What the World Cup means for the development of the world economy

Jim O’Neill, former Chairman of Goldman Sachs Asset Management and former UK Treasury Secretary, is a member of the Pan-European Commission on Health and Sustainable Development.

The 22nd World Cup is underway, but who would have thought at the start of this century that it could take place in tiny Qatar? But here we are, and the only surprise is that it doesn’t feel all that surprising.

A large part of my professional career has been concerned with the connections between the beautiful game and the global economy. At Goldman Sachs and before that at Swiss Bank Corporation, I indulged my dual obsession by presiding over special releases for each World Cup from 1994 to 2010. After that, I received personal messages from senior central bankers around the world. Some have told me it is the best publication we have produced, which given the frequency with which we publish on economic events and markets, is both amusing and thought-provoking. We’ve persuaded national leaders and football greats to be our guest writers. On one occasion Alex Ferguson, legendary Manchester United manager, chose his best world team ever.

To date, I’ve managed to take part in six World Cups hosted by the United States, France, South Korea and Japan, Germany, South Africa and Brazil. Based on these experiences, I can join those who describe the event as one of the most beautiful inclusive gatherings of many different nationalities and cultures. The emergence of fan zones, which really took off after the 2006 World Cup in Germany, embodied that spirit, although I felt it most intensely in Seoul 2002.

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The link between football and the state of the world economy is evident in the choice of tournament organisers. I think it’s an inescapable fact that FIFA’s selections for South Africa in 2010, Brazil in 2014, Russia in 2018 and now Qatar were based on the steady rise of so-called emerging countries over the first two decades of this century. I have long considered that the other two BRICS countries (a group that includes Brazil, Russia, India, China and South Africa) might well join the small group of hosts in the future.

But are the days of even wanting to host the event numbered considering many major countries have turned inward in recent years? Is it becoming increasingly difficult for aspiring emerging nations to host the world’s most-watched tournament? Or, on the contrary, could the world soon move back towards a more contented, globalizing and inclusive international order? One might even ask a deeper question: is FIFA a leading or lagging indicator of the world economy and the level of globalization?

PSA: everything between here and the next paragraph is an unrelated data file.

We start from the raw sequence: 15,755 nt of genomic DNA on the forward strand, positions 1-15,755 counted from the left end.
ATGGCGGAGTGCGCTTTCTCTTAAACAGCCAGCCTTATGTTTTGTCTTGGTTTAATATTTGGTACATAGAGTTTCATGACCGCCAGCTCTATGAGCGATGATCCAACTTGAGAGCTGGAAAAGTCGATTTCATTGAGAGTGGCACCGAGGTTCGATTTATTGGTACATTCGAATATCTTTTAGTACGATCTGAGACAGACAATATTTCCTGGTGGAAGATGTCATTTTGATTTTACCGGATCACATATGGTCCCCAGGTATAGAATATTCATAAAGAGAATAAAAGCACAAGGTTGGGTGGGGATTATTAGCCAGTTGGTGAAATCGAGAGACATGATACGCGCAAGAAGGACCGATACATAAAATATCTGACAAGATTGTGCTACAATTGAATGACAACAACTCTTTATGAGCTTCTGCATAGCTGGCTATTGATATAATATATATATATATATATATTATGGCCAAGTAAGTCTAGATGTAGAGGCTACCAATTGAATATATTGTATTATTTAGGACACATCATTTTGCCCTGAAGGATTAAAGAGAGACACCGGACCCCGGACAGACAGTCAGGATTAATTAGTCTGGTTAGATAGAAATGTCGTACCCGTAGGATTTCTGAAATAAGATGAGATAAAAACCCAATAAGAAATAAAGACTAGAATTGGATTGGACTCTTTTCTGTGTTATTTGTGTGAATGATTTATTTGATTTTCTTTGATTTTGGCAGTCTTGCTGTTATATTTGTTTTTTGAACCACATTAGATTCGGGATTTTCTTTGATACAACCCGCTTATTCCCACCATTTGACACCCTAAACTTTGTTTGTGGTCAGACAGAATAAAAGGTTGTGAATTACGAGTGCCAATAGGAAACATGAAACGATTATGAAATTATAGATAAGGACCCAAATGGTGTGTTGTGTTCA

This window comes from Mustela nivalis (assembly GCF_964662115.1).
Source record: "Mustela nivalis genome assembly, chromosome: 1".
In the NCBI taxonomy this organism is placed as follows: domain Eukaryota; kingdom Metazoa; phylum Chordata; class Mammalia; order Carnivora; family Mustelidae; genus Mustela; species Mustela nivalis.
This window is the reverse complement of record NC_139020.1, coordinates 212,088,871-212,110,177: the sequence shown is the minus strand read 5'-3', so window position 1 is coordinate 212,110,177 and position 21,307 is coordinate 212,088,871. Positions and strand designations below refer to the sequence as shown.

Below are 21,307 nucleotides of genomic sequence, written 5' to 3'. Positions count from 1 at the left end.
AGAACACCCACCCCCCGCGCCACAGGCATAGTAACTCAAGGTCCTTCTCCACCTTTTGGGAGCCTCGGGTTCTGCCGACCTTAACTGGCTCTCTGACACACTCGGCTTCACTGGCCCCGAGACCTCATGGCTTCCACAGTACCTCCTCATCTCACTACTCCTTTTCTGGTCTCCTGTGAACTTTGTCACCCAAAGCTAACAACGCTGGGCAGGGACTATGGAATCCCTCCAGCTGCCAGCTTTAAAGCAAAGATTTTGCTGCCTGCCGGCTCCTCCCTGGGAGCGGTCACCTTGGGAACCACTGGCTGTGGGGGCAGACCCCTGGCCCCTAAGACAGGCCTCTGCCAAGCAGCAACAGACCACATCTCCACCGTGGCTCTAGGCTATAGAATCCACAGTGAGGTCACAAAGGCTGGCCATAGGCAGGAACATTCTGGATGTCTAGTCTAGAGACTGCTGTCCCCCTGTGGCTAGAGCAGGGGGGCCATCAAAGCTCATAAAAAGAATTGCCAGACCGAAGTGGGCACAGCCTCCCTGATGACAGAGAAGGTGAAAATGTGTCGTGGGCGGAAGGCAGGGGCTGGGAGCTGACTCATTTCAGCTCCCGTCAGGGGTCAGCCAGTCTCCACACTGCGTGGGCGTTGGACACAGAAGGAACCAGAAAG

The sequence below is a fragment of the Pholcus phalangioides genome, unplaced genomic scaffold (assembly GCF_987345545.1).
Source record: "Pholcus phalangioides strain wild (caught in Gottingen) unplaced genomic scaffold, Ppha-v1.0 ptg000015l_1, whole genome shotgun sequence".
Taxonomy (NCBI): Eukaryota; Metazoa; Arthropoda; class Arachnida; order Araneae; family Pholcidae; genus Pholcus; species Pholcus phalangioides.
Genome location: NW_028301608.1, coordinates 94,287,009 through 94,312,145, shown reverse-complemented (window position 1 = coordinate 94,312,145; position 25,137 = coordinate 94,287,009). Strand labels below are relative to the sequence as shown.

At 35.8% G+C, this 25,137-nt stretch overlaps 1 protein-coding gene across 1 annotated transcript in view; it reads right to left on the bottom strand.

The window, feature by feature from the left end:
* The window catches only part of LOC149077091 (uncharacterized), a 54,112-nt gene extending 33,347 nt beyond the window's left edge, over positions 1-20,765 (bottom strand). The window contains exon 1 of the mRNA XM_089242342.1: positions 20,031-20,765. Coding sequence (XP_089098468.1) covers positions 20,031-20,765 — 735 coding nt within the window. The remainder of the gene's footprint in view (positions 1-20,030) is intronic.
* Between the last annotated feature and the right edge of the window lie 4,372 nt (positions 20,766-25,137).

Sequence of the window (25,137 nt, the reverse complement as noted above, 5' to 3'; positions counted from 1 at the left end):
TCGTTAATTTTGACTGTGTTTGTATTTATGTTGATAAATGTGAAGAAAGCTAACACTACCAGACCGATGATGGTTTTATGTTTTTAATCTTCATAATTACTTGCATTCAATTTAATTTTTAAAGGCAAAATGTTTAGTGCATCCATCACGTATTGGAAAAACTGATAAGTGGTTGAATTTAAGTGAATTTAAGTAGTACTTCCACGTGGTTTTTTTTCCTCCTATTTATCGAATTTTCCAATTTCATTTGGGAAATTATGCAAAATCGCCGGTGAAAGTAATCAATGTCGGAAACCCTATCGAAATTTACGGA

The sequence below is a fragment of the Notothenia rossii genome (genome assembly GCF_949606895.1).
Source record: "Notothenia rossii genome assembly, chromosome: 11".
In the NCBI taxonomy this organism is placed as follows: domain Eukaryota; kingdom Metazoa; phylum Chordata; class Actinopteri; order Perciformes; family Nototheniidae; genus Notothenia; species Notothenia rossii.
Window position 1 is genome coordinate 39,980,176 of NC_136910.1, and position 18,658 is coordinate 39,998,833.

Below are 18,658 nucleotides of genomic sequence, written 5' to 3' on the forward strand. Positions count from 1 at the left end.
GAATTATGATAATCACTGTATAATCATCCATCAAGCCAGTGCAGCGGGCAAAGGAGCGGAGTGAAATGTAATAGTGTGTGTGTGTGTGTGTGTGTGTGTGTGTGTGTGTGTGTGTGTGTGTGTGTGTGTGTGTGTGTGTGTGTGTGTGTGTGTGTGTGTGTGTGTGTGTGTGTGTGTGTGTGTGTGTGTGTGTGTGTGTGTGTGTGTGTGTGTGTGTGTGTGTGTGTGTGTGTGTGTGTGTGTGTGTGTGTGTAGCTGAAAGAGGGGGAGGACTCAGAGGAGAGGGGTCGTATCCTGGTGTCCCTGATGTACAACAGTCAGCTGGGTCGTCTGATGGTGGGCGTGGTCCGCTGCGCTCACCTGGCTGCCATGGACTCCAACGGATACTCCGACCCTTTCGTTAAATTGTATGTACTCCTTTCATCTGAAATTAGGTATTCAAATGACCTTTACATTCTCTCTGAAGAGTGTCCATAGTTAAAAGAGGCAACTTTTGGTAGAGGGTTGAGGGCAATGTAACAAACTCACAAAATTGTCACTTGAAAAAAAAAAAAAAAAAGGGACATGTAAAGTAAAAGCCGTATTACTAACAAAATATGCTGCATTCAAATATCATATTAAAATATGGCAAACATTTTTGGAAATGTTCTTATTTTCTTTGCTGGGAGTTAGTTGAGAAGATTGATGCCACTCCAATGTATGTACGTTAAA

I suspect that how the competition plays out over the next four weeks, and more importantly how many of us watch the games, could be the clearest early indication of the wider meaning of this year’s World Cup. Competition is the backbone of FIFA revenue. Discussions are already underway – likely motivated by professional clubs’ desire for even greater revenue – to convert the tournament into a biennial event, or to complement the current four-year format with a four-year club competition.

If the future of the global economy is very different from the past 20-30 years, FIFA’s decision-making will reflect that. It’s hard to imagine FIFA getting excited about future competitions in emerging markets when those countries have contributed less to global economic growth than the tournament’s hosts since 2010.

In the 1980s, 1990s, 2000s and 2011-20, global real GDP growth averaged 3.3%, 3.3%, 3.9% and 3.7%, respectively. The acceleration over the past two full decades has clearly been driven by stronger growth in emerging markets and coincides with the period when FIFA began selecting hosts outside of football’s traditional strongholds. For now, it looks like that trend could reverse this decade, although it’s eight years away.

And what about the winners this time? I have learned from the popularity of the publications I have produced in the past to go no further than predicting the four semi-finalists. For one thing, the same realism with which one must approach economic forecasts also applies to the World Cup; Second, the leaders of countries that we hadn’t predicted victory often didn’t take it well.

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I’ll start with the story. Only eight countries have won the World Cup. Brazil are always among the favorites with five wins and this year’s squad looks to be one of the strongest of the tournament. Argentina, Uruguay, France, Germany, Italy, Spain and England are the other previous winners. Even if Italy didn’t qualify this time, the winner will probably be one of the others.

One of those years England will win it again, but it could easily be any of the previous winners. Among the others, Denmark, the Netherlands and Portugal usually rank above their economic and population weight. Whoever wins, I’ll be on the lookout for any signs going forward, as I always have.

This article was published by Project Syndicate

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